jewelry

How Often Should You Get Your Wedding Jewelry Cleaned?

Wedding jewelry is a lot like your relationship: If you want it to be as sparkly and magical as it was in the beginning, you’ll need to put in a little work. Make sure your engagement ring and wedding band look great for long haul with regular cleanings and maintenance, both at home and with the help of the pros. “Engagement and wedding rings are everyday jewelry, and everyday jewelry can really take a beating,” says Katie Zimmerman, chief merchant officer at Blue Nile. “I recommend getting your ring professionally cleaned, polished, and prongs inspected once a year to maintain the setting’s integrity.” Her jewelers use high-pressure steam and an ultrasonic machine to clean and polish bands for their clients, and they routinely check that the stones and prongs are secure.



a close up of a bowl: Rebecca Yale Photography


© Provided by Martha Stewart Living
Rebecca Yale Photography

In between professional ring cleanings, you can use at-home solutions to keep your rings in good condition. Commercial jewelry cleaners are easy to use, but, warns Zimmerman, brands made with ammonia—which won’t hurt diamonds—can “get a bit harsh on your gemstones should you not wash it off or have them soak for an extensive period of time.” (So, if you’re wearing your grandmother’s amethyst or your mother-in-law’s sapphire, for example, look for a cleaner that’s ammonia-free.) An even easier option: Dish soap. “Mix a dime-size amount with warm water and soak your jewelry for 30 minutes,” says Zimmerman. “For added shine, use a small toothbrush to remove debris in the prongs or pavé. Buildup blocks light interactions with the stone, so keep it at peak brilliance with a gentle cleaning routine every few weeks.”



a close up of a bowl: It all depends on the piece in question.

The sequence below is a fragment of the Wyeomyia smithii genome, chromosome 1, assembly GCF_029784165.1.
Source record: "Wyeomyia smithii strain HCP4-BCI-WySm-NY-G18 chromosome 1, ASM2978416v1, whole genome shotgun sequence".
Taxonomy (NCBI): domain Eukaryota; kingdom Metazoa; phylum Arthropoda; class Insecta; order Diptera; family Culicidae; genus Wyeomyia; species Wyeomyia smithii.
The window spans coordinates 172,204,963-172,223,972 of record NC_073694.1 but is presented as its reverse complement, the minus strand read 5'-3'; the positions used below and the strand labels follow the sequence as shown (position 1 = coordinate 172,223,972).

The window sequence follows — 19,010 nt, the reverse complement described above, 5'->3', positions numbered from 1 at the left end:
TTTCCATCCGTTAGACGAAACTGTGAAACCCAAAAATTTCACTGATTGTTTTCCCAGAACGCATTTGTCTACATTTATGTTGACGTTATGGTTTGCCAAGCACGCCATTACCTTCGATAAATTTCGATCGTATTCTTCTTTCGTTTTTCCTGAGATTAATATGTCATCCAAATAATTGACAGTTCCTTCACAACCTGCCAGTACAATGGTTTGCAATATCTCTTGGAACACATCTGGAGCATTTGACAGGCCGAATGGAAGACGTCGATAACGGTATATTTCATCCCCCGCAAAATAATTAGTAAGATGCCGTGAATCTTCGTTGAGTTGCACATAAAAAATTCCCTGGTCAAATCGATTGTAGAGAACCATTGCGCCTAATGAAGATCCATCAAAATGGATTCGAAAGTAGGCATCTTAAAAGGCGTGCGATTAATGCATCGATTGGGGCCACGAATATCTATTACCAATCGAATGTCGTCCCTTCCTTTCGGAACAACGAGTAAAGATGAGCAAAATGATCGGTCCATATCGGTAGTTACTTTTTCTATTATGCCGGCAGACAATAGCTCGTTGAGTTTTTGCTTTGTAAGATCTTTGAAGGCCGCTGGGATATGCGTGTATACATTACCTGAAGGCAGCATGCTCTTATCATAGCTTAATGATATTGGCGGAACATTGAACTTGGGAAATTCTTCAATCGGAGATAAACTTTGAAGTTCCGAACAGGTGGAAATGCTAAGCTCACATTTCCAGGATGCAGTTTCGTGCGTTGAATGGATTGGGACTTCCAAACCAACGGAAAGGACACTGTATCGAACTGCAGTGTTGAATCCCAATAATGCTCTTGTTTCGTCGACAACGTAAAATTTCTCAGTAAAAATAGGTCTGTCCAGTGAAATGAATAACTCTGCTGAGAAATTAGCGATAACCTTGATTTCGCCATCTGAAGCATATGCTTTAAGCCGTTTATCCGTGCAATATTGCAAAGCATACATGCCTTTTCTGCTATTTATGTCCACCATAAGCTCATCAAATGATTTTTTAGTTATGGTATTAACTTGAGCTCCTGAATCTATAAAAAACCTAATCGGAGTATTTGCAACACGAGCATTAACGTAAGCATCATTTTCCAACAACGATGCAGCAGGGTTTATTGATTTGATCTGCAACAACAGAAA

© Provided by Martha Stewart Living
It all depends on the piece in question.

Related: How to Clean Your Wedding Band

More elaborate repairs—like replacing prongs, re-setting stones, or re-plating the metal—will definitely need a professional hand. “Jewelry repairs are like tread on your tires,” says Zimmerman. “It depends on the wear and tear as well as the type of metal. Some rings will need to be re-plated once a year while others can go two years. It depends on how well the ring is taken care of, and if it is treated like fine jewelry.” Platinum, the most durable metal, may not ever need to be re-dipped; the metal’s density and weight means it “holds up exceptionally well to time and daily wear,” says Zimmerman. White gold, though, which gets its color from being plated with protective, hard white rhodium, will require re-plating when its shine dulls.

Though wedding jewelry is tough enough to stand up to your everyday activities, some of the things you do on a regular basis could negatively impact how your rings look. “My top recommendations would be to remove your rings while gardening, in the kitchen, swimming, and showering,” says Zimmerman. “The chemicals in pool water or the ocean can be abrasive on both stones and metal. Lotion can also make the jewelry look dull and dirty.” While keeping your ring on for these types of activities is not likely to cause permanent damage, removing it will help you keep it sparkling between professional cleanings—but not instead of. “It’s impossible to keep your treasure looking new without regular ring maintenance,” says Zimmerman, “no matter how much you take it off.”

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